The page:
To put it in different terms, we created a republic in the name of “We the people” but never defined who the people are and have continuously used, in law and in relationships between individuals, the mechanism of excluding “others” from the “people”. Although we have progressively decreased the manifestations of that injustice we’ve also learned and taught each successive generation to avert our gaze unless we are absolutely forced to see that injustice straight in the middle of our vision. There is a also an unreachable segment of the population that Trump speaks to directly who will never be able to see some people as anything other than “other”.
The real tipping point though in the story of how we ended up with Trump is that those of us who should know better got lazy. News turned into entertainment. “Quality news” pretended to be journalism while actually degenerating into a “he said / she said” soap opera of false equivalence which placed no value in objective truth. If objective truth was discussed it was placed in the ghetto of “fact checking” rather than being treated as the central purpose of journalism. Smart educated people who should have known better went along with this degeneracy of journalism and refused to say that the emperor had no clothes. To allow ourselves to excuse our complicitness in this decadence we label the ugliness we see now as “Trumpism” so we can say it is something new. The “newness” of Trumpism gives us an excuse for not calling out the decades long slide of mainstreaming of othering and authoritarianism into the mainstream of one of the two great parties. The concept of “Trumpism” allows us to label this as something new which we can denounce as opposed to something that has stared us in the face all along that we refused to call out. The concept of “Trumpism” allows us to make ourselves believe we are genuinely surprised when we, as people who should know better, are forced to stare at the ugliness beyond our fortresses of privilege and ask “How can this be happening today?”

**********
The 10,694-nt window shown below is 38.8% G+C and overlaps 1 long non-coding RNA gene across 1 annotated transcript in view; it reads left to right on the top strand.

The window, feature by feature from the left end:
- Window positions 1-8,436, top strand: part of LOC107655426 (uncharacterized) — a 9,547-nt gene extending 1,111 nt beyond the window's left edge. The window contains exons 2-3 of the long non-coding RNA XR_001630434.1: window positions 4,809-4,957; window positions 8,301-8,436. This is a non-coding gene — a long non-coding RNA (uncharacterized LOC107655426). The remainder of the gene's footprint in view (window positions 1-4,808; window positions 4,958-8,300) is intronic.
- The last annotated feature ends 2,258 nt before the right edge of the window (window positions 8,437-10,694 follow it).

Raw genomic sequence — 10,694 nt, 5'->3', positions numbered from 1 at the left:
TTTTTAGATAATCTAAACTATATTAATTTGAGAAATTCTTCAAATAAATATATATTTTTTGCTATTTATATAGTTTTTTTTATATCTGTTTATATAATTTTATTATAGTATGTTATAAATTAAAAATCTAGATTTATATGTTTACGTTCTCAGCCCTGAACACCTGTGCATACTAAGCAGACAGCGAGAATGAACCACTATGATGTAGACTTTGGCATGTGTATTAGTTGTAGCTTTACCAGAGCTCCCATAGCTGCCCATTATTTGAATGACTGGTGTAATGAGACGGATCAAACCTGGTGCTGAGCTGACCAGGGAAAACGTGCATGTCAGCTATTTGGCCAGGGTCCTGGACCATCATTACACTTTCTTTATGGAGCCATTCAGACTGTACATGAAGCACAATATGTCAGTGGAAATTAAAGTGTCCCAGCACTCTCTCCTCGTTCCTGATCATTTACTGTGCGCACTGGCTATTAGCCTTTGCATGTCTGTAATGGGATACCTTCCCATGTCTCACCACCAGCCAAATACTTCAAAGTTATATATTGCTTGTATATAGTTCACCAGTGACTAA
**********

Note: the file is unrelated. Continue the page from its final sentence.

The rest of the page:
Reagan was right: “Freedom is a fragile thing and is never more than one generation away from extinction. It is not ours by inheritance; it must be fought for and defended constantly by each generation”. We got lazy as a polity and we got the predictable outcome. On the other hand, I’m getting somewhat optimistic: It is unavoidable that when we look back at this period we will regard the Trump presidency as a period of national shame and humiliation. However I think we will also see that we got lucky: Trump and Bannon do not appear competent enough to establish an authoritarian regime and overturn the republic. We may regard them as a painful warning that caused us to engage in a period of renewal of the intuitions of the republic and and a re-education in the obligations of citizenship. (The word “painful” should not be taken lightly though. This “warning” has and will continue to destroy many, many lives).
We’re only a month and a half in so a lot can go wrong but I’m feeling optimistic that we will get through this. The press seems to be re-learning the role of journalism. We are re-learning the skills of civic engagement, we engage in acts as solidarity with other communities as a matter of course and most importantly we are relearning the core imperative of engaged citizenship in a just republic: bearing witness to injustice.
On the other hand I chose to be American so I would look for a cup half full perspective. Maybe the right perspective was Jon Stewart’s on Colbert’s show a few weeks ago which was that if we survive this with the republic’s institutions intact we will prove that America truly is great.